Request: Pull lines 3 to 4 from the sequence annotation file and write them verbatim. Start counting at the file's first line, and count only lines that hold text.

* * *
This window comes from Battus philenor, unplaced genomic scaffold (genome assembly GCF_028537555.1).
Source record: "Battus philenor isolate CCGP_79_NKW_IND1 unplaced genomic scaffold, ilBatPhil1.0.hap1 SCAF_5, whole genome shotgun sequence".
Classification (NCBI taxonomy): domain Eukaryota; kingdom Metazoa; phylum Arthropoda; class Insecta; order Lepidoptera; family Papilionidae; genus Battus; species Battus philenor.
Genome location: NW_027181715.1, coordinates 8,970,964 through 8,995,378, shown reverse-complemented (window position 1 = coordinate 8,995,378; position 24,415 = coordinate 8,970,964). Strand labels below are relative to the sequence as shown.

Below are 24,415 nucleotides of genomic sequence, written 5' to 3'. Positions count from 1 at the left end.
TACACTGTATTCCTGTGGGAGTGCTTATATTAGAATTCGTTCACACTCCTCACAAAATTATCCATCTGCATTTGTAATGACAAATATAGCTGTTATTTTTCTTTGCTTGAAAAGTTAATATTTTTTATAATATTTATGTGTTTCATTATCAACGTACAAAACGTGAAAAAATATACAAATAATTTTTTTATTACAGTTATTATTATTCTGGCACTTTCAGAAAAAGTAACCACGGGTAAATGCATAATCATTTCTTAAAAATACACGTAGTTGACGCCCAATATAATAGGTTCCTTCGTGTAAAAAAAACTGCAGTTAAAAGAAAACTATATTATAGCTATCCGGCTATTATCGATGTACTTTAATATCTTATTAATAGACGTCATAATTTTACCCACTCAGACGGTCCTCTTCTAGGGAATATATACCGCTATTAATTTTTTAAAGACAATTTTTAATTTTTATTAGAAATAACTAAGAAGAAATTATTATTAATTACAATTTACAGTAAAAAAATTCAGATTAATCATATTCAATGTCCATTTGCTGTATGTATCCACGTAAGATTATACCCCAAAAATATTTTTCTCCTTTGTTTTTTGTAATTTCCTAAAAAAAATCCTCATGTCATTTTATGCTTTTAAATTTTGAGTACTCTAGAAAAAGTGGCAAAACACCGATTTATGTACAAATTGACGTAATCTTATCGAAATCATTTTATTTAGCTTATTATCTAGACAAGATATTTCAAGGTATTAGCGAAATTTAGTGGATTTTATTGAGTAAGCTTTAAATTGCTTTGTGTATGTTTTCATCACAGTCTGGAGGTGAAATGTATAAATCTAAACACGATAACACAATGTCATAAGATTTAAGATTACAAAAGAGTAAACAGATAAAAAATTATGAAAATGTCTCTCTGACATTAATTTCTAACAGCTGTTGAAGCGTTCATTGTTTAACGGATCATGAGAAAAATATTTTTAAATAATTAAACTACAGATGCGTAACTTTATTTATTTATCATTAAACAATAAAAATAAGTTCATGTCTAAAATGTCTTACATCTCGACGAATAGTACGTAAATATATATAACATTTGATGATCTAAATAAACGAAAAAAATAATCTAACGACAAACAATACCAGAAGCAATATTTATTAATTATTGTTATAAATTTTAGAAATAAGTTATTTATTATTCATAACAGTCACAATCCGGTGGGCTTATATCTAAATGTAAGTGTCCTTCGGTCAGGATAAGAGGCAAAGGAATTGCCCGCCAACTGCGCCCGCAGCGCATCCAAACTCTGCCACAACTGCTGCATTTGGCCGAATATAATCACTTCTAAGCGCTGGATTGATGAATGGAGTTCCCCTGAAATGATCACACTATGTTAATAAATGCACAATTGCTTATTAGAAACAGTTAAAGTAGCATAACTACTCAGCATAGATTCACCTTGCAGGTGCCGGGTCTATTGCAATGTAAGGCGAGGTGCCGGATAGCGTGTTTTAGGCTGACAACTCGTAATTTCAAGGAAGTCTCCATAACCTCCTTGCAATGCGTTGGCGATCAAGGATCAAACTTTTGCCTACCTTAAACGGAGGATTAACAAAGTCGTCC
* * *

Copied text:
Classification (NCBI taxonomy): domain Eukaryota; kingdom Metazoa; phylum Arthropoda; class Insecta; order Lepidoptera; family Papilionidae; genus Battus; species Battus philenor.
Genome location: NW_027181715.1, coordinates 8,970,964 through 8,995,378, shown reverse-complemented (window position 1 = coordinate 8,995,378; position 24,415 = coordinate 8,970,964). Strand labels below are relative to the sequence as shown.